How to Teach Letter Sounds to Preschoolers
What do They Know?
Just as you would evaluate what letters students recognize, you should check and see which letter sounds they know. Make a chart of all the letters, in random order, and ask students to name each sound. When you check the vowels, be sure to ask for both sounds the letter makes. On your own copy of the letter chart, circle any letters that the students did not know the sound for. Then, as you move on through the year, you can check their progress.
Group Activities for Letter Sound Recogntion
As a Pre-K teacher, I provided my students with several fun activities to complete on a daily basis to help develop pre-reading skills. Once your class has mastered letter recognition, then you can move on and work on teaching letter sounds.
We had a fun song that we would sing every morning and it taught letter sounds. We would add a letter every day or so and would eventually get through the entire alphabet. This did focus on the short-vowel sounds, but those are often harder to grasp than the long-vowel sound. By including easy actions, you are reinforcing the sound.
We also made a word wall and added to it daily. Using note cards, we went through the alphabet and added words beginning with each letter. Because the students helped to come up with the words, we were reinforcing the sound each time they chose a new word. By leaving the word wall up all year round, it was a constant visual reminder of what they had learned.
Using the letter cards you made for the letter recognition circle activity, you can also put them out to help learn letter sounds. Place them in a circle, start the music, and when you stop the music, each student can name the letter sound and even give you one word that begins with that letter.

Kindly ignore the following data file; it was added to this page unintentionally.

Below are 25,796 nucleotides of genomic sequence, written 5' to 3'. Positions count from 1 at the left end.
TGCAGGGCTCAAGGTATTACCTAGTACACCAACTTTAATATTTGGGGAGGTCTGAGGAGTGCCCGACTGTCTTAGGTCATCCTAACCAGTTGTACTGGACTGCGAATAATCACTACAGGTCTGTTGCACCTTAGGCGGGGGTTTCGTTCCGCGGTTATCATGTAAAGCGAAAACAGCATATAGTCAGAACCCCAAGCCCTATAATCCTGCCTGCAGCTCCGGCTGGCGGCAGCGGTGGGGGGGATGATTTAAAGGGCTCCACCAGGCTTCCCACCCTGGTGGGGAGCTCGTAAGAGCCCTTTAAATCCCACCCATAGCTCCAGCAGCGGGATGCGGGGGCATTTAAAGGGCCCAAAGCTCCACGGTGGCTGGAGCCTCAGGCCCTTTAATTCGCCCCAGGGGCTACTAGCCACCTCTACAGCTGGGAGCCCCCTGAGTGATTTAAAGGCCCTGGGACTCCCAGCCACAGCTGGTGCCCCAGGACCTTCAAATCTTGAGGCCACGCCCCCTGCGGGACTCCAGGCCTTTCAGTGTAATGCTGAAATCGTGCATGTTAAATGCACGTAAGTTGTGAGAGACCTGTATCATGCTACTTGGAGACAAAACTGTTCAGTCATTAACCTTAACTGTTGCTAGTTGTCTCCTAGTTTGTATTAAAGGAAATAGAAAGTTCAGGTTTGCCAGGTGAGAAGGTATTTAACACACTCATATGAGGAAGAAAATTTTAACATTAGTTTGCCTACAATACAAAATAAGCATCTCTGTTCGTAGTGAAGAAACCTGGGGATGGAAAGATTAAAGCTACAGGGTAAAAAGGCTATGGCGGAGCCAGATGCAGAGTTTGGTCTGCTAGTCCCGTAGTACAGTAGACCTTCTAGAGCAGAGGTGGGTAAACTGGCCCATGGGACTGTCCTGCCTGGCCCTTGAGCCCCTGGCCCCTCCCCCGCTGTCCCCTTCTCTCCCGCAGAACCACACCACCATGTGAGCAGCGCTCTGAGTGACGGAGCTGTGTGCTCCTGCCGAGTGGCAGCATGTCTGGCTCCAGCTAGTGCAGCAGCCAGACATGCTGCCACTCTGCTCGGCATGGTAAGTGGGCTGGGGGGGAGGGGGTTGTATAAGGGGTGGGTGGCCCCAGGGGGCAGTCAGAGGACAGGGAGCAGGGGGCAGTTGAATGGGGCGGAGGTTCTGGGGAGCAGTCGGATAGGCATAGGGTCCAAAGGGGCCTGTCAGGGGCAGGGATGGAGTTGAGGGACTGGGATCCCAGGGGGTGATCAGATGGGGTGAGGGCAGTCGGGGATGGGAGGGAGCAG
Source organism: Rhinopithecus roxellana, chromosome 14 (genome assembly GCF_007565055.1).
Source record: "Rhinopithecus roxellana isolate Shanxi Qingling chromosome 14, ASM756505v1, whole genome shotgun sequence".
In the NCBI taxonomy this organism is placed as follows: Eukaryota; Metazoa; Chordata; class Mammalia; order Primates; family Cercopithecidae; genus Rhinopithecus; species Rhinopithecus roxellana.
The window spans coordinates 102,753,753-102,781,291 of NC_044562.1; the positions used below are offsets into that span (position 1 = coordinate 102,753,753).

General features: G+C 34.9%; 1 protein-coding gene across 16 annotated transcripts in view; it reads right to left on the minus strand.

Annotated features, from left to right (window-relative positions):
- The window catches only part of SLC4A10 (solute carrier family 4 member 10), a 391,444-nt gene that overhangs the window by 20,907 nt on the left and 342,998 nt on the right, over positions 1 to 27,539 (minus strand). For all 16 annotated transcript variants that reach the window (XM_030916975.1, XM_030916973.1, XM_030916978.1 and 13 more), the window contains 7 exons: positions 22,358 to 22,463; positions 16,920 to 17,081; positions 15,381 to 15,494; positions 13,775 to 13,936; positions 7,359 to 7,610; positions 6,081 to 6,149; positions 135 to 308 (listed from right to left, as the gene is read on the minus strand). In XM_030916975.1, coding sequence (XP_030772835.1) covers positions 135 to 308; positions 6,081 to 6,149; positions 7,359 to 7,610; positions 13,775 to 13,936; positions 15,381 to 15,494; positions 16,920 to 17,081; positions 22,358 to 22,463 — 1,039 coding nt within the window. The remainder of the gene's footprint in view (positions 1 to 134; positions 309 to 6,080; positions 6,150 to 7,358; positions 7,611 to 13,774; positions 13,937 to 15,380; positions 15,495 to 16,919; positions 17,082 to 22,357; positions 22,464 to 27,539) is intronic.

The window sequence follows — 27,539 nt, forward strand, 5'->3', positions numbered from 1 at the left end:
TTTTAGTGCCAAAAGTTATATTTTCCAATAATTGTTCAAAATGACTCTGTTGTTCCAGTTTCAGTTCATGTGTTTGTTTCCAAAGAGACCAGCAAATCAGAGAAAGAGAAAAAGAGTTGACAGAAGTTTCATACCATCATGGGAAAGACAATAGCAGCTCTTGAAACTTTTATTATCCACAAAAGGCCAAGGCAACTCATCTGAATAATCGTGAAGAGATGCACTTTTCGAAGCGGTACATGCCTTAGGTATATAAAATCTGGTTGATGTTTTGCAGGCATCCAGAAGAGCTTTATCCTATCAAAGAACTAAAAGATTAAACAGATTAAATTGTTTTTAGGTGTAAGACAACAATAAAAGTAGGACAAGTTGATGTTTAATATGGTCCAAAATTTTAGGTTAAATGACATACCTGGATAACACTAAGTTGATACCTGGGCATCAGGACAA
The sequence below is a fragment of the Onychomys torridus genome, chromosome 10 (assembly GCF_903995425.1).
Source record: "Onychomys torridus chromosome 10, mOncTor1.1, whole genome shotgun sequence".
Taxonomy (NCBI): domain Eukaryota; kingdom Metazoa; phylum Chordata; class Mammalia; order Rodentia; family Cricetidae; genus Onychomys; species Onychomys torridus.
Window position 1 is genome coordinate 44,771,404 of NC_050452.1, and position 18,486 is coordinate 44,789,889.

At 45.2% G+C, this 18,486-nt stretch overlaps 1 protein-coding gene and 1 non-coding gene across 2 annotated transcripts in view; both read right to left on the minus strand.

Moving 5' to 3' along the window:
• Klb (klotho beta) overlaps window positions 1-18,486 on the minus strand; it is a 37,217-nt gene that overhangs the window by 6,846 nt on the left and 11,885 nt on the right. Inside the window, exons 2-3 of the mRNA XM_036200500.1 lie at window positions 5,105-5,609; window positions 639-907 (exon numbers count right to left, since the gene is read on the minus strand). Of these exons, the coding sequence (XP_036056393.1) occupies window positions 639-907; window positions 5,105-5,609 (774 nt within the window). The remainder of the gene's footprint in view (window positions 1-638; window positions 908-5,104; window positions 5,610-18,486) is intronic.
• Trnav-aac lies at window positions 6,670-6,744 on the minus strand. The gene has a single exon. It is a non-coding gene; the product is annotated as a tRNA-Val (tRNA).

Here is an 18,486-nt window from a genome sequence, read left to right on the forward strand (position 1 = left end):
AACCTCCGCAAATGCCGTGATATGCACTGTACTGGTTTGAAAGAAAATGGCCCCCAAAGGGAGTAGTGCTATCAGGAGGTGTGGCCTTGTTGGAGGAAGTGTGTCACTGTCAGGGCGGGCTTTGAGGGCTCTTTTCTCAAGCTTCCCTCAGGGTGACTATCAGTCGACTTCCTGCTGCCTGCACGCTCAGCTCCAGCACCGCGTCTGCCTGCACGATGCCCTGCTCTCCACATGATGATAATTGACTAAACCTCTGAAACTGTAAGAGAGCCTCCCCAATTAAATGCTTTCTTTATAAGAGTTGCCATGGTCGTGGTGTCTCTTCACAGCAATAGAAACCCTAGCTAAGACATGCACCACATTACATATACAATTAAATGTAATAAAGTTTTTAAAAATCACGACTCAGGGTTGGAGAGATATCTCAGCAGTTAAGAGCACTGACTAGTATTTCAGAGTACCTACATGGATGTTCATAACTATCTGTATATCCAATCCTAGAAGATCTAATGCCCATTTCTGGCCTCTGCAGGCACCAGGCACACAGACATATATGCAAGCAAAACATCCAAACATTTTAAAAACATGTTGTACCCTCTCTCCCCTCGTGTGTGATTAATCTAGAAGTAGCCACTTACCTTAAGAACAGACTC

Working with rhyming words and word families is a perfect activity for reinforcing letter sounds. You can either make your own set of words with note cards or purchase a set at a local teacher store. By introducing the patterns in rhyming words, you can quickly expand a child's list of sight words. For example, show students the - at family:
Demonstrate how you sound out a word, and isolate the - at ending. Then, explain how changing just the first letter forms a new word. Once we reviewed this, I would then pass out the cards on subsequent days and ask for certain words. The students had to read their card and know when to bring it up. Using a pocket chart, the students would bring their card up and place it in the chart. They loved this extremely simple activity. Continue to add other word families, and you will continue to expand their list of recognizable sight words.
Once students have learned their letter sounds, you can begin to test that knowledge. My students each had their own notebooks, and we would combine their beginning sound practice with writing. We may ask them to write two or three - at words, and draw a picture of each. Using "nonsense" words is another great tool to test beginning letter sounds. Write a list of nonsense - at words in their notebook such as:
Ask the student to read the words to you. When students truly know their letter sounds, they can sound out these nonsense words. This is the perfect test to see if they can apply what they have learned. If you only give recognizable sight words, you may only be testing their memorization skills.
Reading readiness is one of the most exciting things to teach as a preschool teacher. Teaching letter sounds and helping your students progress from pre-reading to becoming beginning readers is an amazing opportunity to help them get a strong start as they prepare for Kindergarten!